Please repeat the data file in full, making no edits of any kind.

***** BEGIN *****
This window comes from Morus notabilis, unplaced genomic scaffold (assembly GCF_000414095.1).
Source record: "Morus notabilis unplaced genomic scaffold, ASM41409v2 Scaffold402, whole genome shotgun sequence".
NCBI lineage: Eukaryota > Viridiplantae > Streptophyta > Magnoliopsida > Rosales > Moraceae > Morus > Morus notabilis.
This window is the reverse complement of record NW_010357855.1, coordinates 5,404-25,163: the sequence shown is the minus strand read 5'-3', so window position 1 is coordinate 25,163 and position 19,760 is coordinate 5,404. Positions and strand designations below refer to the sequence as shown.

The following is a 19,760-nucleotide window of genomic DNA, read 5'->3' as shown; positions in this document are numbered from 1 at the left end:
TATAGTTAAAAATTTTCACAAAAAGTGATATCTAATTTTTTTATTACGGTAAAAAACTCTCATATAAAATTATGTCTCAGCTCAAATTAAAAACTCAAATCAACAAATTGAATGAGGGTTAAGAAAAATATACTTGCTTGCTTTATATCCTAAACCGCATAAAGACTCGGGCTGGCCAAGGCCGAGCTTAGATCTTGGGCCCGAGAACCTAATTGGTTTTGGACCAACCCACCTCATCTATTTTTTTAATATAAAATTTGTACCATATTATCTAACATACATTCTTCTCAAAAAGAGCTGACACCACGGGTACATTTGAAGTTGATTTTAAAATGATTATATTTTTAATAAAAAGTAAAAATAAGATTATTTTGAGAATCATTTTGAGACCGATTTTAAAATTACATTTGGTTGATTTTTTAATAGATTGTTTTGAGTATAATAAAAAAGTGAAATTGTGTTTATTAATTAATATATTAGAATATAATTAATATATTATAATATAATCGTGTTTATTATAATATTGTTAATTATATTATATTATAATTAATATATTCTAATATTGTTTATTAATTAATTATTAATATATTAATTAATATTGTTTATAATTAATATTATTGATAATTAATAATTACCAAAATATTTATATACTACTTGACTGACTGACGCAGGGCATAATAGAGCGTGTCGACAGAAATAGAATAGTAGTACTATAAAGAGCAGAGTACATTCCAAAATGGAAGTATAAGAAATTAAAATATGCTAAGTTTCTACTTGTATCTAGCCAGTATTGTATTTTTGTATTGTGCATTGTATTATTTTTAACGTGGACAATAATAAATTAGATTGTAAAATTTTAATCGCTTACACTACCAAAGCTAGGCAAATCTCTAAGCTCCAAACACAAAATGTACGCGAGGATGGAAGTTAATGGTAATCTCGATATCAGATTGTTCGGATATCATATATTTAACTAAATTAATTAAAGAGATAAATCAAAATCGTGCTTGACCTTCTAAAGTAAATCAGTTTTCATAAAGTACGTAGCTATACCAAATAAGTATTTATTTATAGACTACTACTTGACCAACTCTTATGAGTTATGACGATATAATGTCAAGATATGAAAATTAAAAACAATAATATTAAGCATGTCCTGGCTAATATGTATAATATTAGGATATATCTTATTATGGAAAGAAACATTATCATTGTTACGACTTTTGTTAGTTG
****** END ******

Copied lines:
This window comes from Morus notabilis, unplaced genomic scaffold (assembly GCF_000414095.1).
Source record: "Morus notabilis unplaced genomic scaffold, ASM41409v2 Scaffold402, whole genome shotgun sequence".
NCBI lineage: Eukaryota > Viridiplantae > Streptophyta > Magnoliopsida > Rosales > Moraceae > Morus > Morus notabilis.
This window is the reverse complement of record NW_010357855.1, coordinates 5,404-25,163: the sequence shown is the minus strand read 5'-3', so window position 1 is coordinate 25,163 and position 19,760 is coordinate 5,404. Positions and strand designations below refer to the sequence as shown.

The following is a 19,760-nucleotide window of genomic DNA, read 5'->3' as shown; positions in this document are numbered from 1 at the left end:
TATAGTTAAAAATTTTCACAAAAAGTGATATCTAATTTTTTTATTACGGTAAAAAACTCTCATATAAAATTATGTCTCAGCTCAAATTAAAAACTCAAATCAACAAATTGAATGAGGGTTAAGAAAAATATACTTGCTTGCTTTATATCCTAAACCGCATAAAGACTCGGGCTGGCCAAGGCCGAGCTTAGATCTTGGGCCCGAGAACCTAATTGGTTTTGGACCAACCCACCTCATCTATTTTTTTAATATAAAATTTGTACCATATTATCTAACATACATTCTTCTCAAAAAGAGCTGACACCACGGGTACATTTGAAGTTGATTTTAAAATGATTATATTTTTAATAAAAAGTAAAAATAAGATTATTTTGAGAATCATTTTGAGACCGATTTTAAAATTACATTTGGTTGATTTTTTAATAGATTGTTTTGAGTATAATAAAAAAGTGAAATTGTGTTTATTAATTAATATATTAGAATATAATTAATATATTATAATATAATCGTGTTTATTATAATATTGTTAATTATATTATATTATAATTAATATATTCTAATATTGTTTATTAATTAATTATTAATATATTAATTAATATTGTTTATAATTAATATTATTGATAATTAATAATTACCAAAATATTTATATACTACTTGACTGACTGACGCAGGGCATAATAGAGCGTGTCGACAGAAATAGAATAGTAGTACTATAAAGAGCAGAGTACATTCCAAAATGGAAGTATAAGAAATTAAAATATGCTAAGTTTCTACTTGTATCTAGCCAGTATTGTATTTTTGTATTGTGCATTGTATTATTTTTAACGTGGACAATAATAAATTAGATTGTAAAATTTTAATCGCTTACACTACCAAAGCTAGGCAAATCTCTAAGCTCCAAACACAAAATGTACGCGAGGATGGAAGTTAATGGTAATCTCGATATCAGATTGTTCGGATATCATATATTTAACTAAATTAATTAAAGAGATAAATCAAAATCGTGCTTGACCTTCTAAAGTAAATCAGTTTTCATAAAGTACGTAGCTATACCAAATAAGTATTTATTTATAGACTACTACTTGACCAACTCTTATGAGTTATGACGATATAATGTCAAGATATGAAAATTAAAAACAATAATATTAAGCATGTCCTGGCTAATATGTATAATATTAGGATATATCTTATTATGGAAAGAAACATTATCATTGTTACGACTTTTGTTAGTTG